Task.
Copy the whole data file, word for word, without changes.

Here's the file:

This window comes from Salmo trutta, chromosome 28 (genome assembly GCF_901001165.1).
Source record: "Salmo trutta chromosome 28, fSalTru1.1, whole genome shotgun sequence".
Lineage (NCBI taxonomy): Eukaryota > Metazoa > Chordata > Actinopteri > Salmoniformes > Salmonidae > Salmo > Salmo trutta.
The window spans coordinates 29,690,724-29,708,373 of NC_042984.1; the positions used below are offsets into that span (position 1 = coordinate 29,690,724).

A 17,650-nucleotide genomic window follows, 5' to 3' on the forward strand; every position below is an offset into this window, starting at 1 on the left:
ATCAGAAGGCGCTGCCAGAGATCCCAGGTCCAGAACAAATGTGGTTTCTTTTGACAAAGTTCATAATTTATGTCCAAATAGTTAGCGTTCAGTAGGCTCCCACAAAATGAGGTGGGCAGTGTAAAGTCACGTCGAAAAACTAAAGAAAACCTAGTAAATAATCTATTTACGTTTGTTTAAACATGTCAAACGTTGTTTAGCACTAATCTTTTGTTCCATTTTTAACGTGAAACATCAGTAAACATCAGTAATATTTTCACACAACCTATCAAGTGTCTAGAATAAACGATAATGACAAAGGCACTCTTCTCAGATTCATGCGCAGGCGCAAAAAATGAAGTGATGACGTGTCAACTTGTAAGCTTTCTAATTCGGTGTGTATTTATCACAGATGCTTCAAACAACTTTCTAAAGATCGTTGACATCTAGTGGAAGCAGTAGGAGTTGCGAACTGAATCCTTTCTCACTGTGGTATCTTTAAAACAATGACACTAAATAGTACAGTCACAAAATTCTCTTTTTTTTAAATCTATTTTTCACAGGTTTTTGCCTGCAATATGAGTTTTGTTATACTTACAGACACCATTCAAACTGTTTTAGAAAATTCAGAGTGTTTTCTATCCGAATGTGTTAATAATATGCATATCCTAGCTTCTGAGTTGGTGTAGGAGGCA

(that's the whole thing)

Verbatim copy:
This window comes from Salmo trutta, chromosome 28 (genome assembly GCF_901001165.1).
Source record: "Salmo trutta chromosome 28, fSalTru1.1, whole genome shotgun sequence".
Lineage (NCBI taxonomy): Eukaryota > Metazoa > Chordata > Actinopteri > Salmoniformes > Salmonidae > Salmo > Salmo trutta.
The window spans coordinates 29,690,724-29,708,373 of NC_042984.1; the positions used below are offsets into that span (position 1 = coordinate 29,690,724).

A 17,650-nucleotide genomic window follows, 5' to 3' on the forward strand; every position below is an offset into this window, starting at 1 on the left:
ATCAGAAGGCGCTGCCAGAGATCCCAGGTCCAGAACAAATGTGGTTTCTTTTGACAAAGTTCATAATTTATGTCCAAATAGTTAGCGTTCAGTAGGCTCCCACAAAATGAGGTGGGCAGTGTAAAGTCACGTCGAAAAACTAAAGAAAACCTAGTAAATAATCTATTTACGTTTGTTTAAACATGTCAAACGTTGTTTAGCACTAATCTTTTGTTCCATTTTTAACGTGAAACATCAGTAAACATCAGTAATATTTTCACACAACCTATCAAGTGTCTAGAATAAACGATAATGACAAAGGCACTCTTCTCAGATTCATGCGCAGGCGCAAAAAATGAAGTGATGACGTGTCAACTTGTAAGCTTTCTAATTCGGTGTGTATTTATCACAGATGCTTCAAACAACTTTCTAAAGATCGTTGACATCTAGTGGAAGCAGTAGGAGTTGCGAACTGAATCCTTTCTCACTGTGGTATCTTTAAAACAATGACACTAAATAGTACAGTCACAAAATTCTCTTTTTTTTAAATCTATTTTTCACAGGTTTTTGCCTGCAATATGAGTTTTGTTATACTTACAGACACCATTCAAACTGTTTTAGAAAATTCAGAGTGTTTTCTATCCGAATGTGTTAATAATATGCATATCCTAGCTTCTGAGTTGGTGTAGGAGGCA